Oil absorption ratio (%)=100×(Wo′−Wo)/Wo (Formula 2)

<Evaluation of Water Absorbency and Oil Absorbency>

In either case of the silver skin and coffee grounds, it is found that mixing thereof into paper pulp decreases the water absorbency and increases the oil absorbency of the resultant sheet. However, the coffee grounds cannot sufficiently decrease the water absorbency or increase the oil absorbency because increase in the content thereof is difficult due to falling out of the formed sheet. In contrast, the silver skin hardly falls out of the formed sheet and more effectively decreases the water absorbency and increases the oil absorbency than the coffee grounds. From the viewpoint of the functions, the content of the silver skin contained in the sheet is appropriately regarded as being from 5 to 60% by mass.

TABLE 4
Water absorbency and oil absorbency
Silver skin-containingSilver skin-containing
PaperPaper
ContentAbsorption ratioAbsorption ratio
(by mass)wateroilwateroil
 0%76.652.976.652.9
 3%C 76.6A 54.8C 76.7C 52.8
 5%A 76.4A 54.9C 77.0B 53.5
10%A 74.7A 55.1C 77.3B 53.9
15%A 74.3A 56.1B 76.2B 53.9
20%A 74.0A 55.7B 74.8B 54.2
30%A 72.6A 55.8B 73.6B 54.1
40%A 72.0A 65.2
50%A 69.8A 53.9
60%A 67.9A 53.9
70%A 57.3C 49.9

Example 4

Preparation of Pulp Slurry

In a juicer mixer (JC-L80MR, manufactured by Toshiba Corporation), 25 g of waste plain paper of A4 size was immersed in 1,000 ml of distilled water and stirred for 3 minutes to thoroughly disperse the paper pulp, thereby preparing a pulp slurry.

<Preparation of Pulp Slurry Using Dry Silver Skin>

In a juicer mixer, a 500 ml portion of the pulp slurry prepared above was placed, and 2.5 g of the silver skin having a water content of 5% by mass that was collected during the roasting process was added thereto. The mixture was stirred for 3 minutes in the juicer mixer, and distilled water was added to the mixture to adjust the solid content to 2.5% by mass, thereby preparing a silver skin-containing slurry of the sample SA.

<Preparation of Pulp Slurry Using Wet-Ground Silver Skin>

Silver skin (water content: 5% by mass) was collected during the roasting process, and water was added to 2.5 g of the silver skin to adjust the proportion of water to silver skin to 0.25/1 to 3/1 for each of samples SB to SF, according to Table 5. The silver skin was then wet-ground using a juicer mixer (JC-L80MR, manufactured by Toshiba Corporation), thereby preparing ground silver skin. The water content in the ground silver skin was measured using an infrared aquameter (FD-620, manufactured by Kett Electric Laboratory). The results are shown in Table 5.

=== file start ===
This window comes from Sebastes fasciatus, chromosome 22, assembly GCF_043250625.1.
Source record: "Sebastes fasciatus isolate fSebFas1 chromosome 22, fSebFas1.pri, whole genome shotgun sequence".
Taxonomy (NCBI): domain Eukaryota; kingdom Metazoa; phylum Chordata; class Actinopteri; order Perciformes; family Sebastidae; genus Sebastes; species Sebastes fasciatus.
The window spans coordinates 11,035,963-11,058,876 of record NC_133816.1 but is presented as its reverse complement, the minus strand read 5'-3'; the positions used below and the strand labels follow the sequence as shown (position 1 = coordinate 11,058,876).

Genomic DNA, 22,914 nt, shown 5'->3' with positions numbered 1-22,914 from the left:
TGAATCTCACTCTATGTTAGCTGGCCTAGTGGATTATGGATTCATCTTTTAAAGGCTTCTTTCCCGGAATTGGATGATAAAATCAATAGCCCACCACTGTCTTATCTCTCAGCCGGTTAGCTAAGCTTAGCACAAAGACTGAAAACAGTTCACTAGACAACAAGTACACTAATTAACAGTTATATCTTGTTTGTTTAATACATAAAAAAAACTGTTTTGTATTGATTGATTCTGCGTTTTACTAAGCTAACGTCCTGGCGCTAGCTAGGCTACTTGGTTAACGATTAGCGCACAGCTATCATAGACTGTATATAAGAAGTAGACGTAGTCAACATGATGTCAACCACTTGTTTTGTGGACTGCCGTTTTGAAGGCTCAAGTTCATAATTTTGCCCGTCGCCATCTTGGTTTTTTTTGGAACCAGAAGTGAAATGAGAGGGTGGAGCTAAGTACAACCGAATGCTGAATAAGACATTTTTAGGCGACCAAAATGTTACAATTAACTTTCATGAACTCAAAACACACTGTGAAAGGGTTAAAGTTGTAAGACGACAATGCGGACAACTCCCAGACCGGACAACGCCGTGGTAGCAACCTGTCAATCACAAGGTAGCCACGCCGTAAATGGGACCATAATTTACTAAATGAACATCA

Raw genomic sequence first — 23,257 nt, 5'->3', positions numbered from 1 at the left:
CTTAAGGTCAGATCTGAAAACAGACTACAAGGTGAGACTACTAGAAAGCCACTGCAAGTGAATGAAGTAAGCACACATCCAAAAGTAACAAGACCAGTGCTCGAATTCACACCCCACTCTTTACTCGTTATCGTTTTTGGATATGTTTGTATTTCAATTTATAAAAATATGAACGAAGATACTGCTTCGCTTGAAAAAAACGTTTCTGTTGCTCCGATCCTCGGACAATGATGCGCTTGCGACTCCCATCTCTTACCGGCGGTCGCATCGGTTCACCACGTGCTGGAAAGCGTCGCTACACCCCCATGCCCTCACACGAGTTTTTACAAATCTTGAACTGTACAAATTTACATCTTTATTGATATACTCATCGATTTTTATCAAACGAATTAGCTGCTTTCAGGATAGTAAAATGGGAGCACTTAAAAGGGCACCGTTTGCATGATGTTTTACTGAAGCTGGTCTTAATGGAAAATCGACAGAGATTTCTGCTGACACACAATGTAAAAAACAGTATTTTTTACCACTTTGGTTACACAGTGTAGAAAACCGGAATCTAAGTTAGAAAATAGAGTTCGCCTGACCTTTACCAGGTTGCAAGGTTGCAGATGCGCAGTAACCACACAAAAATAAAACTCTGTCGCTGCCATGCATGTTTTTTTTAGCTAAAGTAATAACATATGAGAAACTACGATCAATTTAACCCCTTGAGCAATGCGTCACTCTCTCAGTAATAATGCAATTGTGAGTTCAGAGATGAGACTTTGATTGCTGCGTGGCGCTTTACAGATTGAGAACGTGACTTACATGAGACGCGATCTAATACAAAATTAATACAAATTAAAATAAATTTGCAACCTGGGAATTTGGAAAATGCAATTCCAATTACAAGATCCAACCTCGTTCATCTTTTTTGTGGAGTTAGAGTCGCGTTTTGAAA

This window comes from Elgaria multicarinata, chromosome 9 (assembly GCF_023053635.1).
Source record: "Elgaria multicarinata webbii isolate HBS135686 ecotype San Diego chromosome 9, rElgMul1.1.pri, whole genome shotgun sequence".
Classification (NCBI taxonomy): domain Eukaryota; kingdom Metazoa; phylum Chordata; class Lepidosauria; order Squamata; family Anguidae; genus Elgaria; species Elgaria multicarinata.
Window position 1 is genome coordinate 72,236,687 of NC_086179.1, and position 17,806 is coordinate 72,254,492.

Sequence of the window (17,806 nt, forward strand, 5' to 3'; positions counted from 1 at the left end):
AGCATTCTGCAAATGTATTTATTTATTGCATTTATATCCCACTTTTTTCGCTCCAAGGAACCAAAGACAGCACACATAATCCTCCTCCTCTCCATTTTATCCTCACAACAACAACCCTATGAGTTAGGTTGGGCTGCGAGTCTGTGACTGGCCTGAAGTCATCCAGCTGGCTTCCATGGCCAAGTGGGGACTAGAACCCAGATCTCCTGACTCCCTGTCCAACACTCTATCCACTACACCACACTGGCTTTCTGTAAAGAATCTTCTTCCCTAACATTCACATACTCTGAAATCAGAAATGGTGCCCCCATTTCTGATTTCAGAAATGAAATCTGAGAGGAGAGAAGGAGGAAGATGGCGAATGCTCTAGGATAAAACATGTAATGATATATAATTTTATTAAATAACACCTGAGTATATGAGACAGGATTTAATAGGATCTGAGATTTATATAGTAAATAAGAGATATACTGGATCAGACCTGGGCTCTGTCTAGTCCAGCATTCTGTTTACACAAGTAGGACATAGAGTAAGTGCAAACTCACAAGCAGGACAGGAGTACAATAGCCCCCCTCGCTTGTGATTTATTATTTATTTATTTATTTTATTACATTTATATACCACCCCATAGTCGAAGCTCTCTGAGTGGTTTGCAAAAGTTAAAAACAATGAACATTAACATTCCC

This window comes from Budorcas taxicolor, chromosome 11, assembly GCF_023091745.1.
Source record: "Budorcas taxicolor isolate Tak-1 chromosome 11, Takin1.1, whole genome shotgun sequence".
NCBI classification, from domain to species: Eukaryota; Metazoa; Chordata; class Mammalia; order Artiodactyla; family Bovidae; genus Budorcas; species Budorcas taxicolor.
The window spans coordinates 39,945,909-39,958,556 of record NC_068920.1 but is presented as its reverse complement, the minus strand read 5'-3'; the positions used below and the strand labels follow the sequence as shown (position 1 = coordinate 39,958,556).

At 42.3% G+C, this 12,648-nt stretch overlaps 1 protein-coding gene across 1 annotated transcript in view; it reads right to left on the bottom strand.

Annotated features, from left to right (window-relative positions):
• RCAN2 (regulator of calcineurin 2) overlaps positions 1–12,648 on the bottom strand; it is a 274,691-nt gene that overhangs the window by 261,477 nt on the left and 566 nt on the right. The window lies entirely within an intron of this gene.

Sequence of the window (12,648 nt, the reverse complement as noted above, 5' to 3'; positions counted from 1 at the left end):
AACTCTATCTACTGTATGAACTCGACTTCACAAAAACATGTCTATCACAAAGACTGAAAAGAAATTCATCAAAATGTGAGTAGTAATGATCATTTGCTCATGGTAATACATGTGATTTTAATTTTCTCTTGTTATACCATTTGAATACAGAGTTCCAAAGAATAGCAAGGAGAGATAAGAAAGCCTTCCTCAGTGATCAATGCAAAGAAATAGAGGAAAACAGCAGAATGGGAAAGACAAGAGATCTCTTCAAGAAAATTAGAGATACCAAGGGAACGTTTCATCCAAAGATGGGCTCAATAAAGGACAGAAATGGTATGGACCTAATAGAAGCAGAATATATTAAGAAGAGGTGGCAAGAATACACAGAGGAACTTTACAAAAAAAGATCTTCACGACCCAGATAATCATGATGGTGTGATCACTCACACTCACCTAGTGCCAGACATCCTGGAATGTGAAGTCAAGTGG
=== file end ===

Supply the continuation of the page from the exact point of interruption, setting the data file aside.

For each sample, a 500 ml portion of the pulp slurry prepared above was added to the ground silver skin, and the mixture was stirred for 3 minutes in a juicer mixer, respectively. Distilled water was added to the mixture to adjust the solid content to 2.5% by mass, thereby preparing silver skin-containing slurries of each of samples SB to SF.

<Grinding Residue in Slurry>

For each of samples SA to SF, adjusting the concentration of the silver skin-containing slurry by addition of distilled water, a 1,000 ml portion of the silver skin-containing slurry (solid content: 1.5% by mass) was passed through a sieve having openings of 1 mm. The 1 mm plus sieve or the unpassable matter that did not pass through the sieve was dried at 105 degrees C., and its mass was measured. Using the amount of unpassable matter having a size of 1 mm or more as an index of the amount of insufficiently ground particles, a grinding residual ratio (represented as the proportion of particles having a size of 1 mm or more contained in 15 g of the total solid matter) was calculated, according to the following formula 3. The results are shown in Table 5. Here, it should be noted that the reason why the amount of unpassable matter having a size of 1 mm or more is used as the index is that the changes in the value are emphasized more apparently than those given by using the amount of matter of 2.8 mm or more as being unpassable. In other words, the use of the index described above shall not deny the effectiveness of the silver skin having a particle size of 1 to 2.8 mm that is supported by the results shown in Table 2.


Grinding residual ratio (%)=(Mass of unpassable matter/15)×100 (Formula 3)

<Effectiveness of Wet Grinding>

During the preparation of the pulp slurries of the samples SA, SB and SC, the silver skin adhered to the wall of the stirrer to impair the efficiency of grinding. According to the results in Table 5, the calculated values of the grinding residual ratio indicate that the grinding efficiency is improved by grinding in the presence of an appropriate amount of water, and large particles not passing through the sieve decrease. It is also evident that the water content in the ground silver skin is varied depending on the water consumption during wet grinding. The results in Table 5 show that the ratio of water to silver skin during wet grinding is preferably 1/1 or more, and such preferable water ratio gives ground silver skin having a water content of about 45% by mass or more and a grinding residual ratio of 10% or less. These facts indicate that wet grinding in the presence of an appropriate amount of water prevents the inclusion of unground or large particles of silver skin in the sheet.

TABLE 5
Effectiveness of wet grinding
Mass ratio ofWater content inGrinding
Water for grindingground productresidual ratio
SampleWater/silver skin(% by mass)(%)
SA(5)30.5
SB0.25/11829.1
SC0.5/13215.2
SD1/1497.5
SE2/1675.2
SF3/1741.5

It must be understood that the invention is in no way limited to the above embodiments and that many changes may be brought about therein without departing from the scope of the invention as defined by the appended claims.